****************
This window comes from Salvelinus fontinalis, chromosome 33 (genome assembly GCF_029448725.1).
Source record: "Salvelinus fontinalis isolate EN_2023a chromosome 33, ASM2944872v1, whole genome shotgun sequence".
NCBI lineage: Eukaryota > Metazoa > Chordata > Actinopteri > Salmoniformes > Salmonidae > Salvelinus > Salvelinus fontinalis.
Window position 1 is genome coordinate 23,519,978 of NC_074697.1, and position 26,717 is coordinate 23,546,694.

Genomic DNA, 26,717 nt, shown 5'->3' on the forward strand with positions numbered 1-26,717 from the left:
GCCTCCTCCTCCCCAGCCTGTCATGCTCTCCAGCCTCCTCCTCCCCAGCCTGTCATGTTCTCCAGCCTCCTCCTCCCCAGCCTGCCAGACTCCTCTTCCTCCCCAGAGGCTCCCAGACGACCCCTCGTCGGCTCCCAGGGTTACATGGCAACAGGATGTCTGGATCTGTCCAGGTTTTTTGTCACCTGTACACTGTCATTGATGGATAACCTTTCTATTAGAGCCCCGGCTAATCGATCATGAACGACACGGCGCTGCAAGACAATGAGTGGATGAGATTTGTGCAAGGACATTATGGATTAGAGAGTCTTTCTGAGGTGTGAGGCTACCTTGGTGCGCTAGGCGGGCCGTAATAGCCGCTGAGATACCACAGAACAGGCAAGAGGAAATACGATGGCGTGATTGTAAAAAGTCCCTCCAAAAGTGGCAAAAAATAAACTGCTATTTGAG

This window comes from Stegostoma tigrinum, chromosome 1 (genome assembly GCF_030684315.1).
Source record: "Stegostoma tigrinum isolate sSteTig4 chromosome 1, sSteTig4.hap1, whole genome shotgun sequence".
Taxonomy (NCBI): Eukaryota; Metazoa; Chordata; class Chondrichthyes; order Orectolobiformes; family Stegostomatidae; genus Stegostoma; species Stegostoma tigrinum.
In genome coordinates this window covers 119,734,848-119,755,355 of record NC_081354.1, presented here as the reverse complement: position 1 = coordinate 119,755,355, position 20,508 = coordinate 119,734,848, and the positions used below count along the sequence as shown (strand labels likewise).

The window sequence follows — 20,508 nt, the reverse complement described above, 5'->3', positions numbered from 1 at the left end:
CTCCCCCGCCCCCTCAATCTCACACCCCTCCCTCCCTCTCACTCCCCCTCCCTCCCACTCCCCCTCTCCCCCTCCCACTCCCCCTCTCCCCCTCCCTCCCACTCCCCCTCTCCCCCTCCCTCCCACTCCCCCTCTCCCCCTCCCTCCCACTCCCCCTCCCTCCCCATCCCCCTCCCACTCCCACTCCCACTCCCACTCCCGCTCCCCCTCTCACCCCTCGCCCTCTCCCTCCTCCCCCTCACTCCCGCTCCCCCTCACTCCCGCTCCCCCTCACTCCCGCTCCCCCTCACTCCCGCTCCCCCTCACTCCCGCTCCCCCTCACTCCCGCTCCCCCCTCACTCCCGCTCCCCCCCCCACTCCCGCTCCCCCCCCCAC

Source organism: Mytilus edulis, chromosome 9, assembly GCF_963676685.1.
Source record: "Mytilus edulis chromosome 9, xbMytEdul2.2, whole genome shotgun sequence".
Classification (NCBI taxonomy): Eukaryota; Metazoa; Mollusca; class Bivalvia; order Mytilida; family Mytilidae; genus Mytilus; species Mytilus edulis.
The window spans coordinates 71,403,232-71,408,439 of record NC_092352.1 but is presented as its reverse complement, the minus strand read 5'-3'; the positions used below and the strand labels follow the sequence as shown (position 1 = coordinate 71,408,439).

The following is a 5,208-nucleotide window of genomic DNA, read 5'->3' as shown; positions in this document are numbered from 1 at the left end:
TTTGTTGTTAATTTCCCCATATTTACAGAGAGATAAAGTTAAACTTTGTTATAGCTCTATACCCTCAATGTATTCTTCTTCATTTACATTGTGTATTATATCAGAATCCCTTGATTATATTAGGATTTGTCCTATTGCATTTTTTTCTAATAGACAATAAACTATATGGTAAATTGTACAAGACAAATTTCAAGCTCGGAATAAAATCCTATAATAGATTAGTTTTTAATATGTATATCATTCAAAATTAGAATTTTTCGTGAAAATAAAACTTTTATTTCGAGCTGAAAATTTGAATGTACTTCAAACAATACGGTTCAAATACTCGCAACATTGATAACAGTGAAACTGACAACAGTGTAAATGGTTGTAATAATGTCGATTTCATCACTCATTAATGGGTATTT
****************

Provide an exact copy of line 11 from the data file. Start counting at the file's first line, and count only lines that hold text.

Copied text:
The window sequence follows — 20,508 nt, the reverse complement described above, 5'->3', positions numbered from 1 at the left end: